“Who is going to keep your kids safe? The former prosecutor with plans or the candidate with thoughts and prayers?”
“The Governor’s strongest moment was on gun violence when she talked about several polices that poll well on gun safety like background checks and red flag laws,” said Josh Hovey of Martin Waymire. “She made Dixon look callous with the ‘thoughts and prayers’ comment and it drew a line between herself and her challenger.”
“When she talks about school safety, I feel like she truly cares about the subject,” Heaton said. “I think it’s something she loses sleep over.”
3. Kids Out Of School For Three Months? – The state’s pandemic orders may be what officially kept schools locked up for only three months during the pandemic, but many schools continued to stay closed well into the 2020-21 school year as the state sent signals that online learning was safer for students and adults.
Whitmer: “I worked closely with my Republican and Democratic governors and kids were out for three months.”
Dixon: “I’m pretty sure I just heard an audible gasp around town when Gretchen Whitmer said that kids were out of school for three months. Perhaps she wasn’t paying attention to what was actually happening. We even had schools that were closed this year.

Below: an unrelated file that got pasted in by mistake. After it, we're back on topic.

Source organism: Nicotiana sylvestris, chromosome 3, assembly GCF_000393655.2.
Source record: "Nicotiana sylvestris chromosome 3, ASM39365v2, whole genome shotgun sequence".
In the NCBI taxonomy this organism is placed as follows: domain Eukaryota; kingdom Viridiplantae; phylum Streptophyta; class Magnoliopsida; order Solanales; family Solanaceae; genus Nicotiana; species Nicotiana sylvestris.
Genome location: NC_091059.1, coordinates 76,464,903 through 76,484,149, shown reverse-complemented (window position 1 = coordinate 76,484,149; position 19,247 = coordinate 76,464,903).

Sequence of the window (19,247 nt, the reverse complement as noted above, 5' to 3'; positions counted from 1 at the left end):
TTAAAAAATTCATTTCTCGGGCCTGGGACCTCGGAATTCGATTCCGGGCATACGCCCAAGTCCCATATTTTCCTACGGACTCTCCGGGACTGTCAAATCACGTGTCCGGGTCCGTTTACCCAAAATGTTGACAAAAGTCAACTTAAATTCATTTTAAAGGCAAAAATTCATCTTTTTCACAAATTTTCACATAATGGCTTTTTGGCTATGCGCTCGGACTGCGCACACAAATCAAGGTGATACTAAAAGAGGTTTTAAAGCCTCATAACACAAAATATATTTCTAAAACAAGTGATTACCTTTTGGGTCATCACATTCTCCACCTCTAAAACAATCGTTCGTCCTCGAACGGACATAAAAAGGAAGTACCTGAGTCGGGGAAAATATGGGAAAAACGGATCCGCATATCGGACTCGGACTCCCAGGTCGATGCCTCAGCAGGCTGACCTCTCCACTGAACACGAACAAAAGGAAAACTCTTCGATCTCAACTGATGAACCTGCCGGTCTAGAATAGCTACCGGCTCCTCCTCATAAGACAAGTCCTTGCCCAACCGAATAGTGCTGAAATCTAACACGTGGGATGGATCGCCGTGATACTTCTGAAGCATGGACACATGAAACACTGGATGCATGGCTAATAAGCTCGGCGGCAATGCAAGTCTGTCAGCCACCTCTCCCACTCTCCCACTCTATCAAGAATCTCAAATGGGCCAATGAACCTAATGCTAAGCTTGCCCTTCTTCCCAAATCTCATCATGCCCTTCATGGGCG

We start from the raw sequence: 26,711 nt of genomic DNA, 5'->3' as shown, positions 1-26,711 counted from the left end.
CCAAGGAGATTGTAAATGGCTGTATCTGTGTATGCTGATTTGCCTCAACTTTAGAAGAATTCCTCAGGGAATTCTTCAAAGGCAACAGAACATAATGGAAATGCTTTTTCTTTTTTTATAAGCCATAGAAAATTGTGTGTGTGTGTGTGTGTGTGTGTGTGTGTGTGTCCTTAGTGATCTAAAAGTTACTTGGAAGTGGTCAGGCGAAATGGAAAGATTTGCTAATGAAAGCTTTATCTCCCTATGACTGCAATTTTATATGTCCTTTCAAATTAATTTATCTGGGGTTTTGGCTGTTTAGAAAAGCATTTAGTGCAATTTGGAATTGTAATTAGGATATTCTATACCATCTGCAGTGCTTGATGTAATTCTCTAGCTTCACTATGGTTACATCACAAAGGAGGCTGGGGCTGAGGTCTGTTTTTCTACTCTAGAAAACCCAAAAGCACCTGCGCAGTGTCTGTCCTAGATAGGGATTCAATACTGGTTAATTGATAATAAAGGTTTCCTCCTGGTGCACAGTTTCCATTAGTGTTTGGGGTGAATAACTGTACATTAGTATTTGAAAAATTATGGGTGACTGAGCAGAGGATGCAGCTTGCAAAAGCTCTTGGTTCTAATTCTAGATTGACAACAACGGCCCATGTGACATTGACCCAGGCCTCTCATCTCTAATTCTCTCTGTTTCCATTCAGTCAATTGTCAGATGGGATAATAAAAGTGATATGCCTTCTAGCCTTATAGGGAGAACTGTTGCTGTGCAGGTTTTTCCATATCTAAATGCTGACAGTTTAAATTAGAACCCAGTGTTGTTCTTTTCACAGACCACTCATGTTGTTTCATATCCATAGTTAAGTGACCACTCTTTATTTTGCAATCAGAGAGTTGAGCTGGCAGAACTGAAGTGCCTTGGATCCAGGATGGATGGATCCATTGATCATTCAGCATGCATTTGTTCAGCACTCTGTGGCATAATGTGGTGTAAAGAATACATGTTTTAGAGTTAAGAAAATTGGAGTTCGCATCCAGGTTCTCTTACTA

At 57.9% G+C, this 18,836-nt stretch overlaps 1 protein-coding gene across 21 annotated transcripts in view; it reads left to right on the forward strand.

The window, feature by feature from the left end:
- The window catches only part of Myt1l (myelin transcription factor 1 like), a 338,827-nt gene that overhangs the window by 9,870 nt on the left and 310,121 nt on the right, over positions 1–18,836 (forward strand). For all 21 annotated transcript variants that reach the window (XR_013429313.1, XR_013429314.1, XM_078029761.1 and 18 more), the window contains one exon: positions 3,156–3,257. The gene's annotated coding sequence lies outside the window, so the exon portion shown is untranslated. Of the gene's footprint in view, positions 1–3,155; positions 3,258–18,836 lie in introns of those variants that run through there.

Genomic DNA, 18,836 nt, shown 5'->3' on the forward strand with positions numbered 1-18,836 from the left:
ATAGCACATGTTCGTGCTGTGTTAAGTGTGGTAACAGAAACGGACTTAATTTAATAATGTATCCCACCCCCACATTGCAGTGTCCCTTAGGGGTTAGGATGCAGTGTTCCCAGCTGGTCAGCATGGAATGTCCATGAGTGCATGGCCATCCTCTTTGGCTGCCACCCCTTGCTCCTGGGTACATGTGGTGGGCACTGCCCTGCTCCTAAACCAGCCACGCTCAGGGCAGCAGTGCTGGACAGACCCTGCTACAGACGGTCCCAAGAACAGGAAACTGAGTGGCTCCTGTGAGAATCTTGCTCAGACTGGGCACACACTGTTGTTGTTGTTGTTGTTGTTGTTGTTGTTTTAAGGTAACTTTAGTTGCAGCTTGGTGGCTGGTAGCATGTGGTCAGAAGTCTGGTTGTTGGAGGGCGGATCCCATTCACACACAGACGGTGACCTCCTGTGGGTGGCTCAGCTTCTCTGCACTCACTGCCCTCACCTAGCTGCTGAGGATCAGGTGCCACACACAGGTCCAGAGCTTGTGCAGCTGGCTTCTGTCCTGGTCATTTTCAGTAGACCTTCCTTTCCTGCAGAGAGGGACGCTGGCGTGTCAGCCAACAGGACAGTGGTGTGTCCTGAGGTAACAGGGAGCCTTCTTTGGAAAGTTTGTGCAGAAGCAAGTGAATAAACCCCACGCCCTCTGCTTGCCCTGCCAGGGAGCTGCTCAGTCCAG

“It is shocking to me she thinks that schools were only closed for three months or maybe she thinks she can convince you that schools were only closed for three months, but you know better.”
“The Wall Street Journal just had an editorial on how far kids fell behind during the pandemic and Michigan didn’t fare well,” said Deb Muchmore of Deb Muchmore Consulting. “All you had to do was have kids in the K-12 education system to know how far behind they fell. I had a niece who graduated high school who had a summer full of tutoring to prepare her for her freshman year in college.”
4. Whitmer Finds A Way To Tag Dixon With 2020 Conspiracy – The subject was abortion, but the Governor found a way to pivot to how Dixon has stated numerous times that she believes widespread election fraud cost Donald Trump the presidency in 2020, a position a majority of voters don’t agree with. Dixon didn’t defend her position, but tried to cast Lt. Gov. Garlin Gilchrist in the same light for asking for a recount in 2017 when he was running for clerk.
Whitmer: “I will always accept the will of the people. I think you’re asking a really interesting question, though. That is a question that should be posed to Mrs. Dixon. She refuses to accept the outcome of the last election . . . She is an election denier.”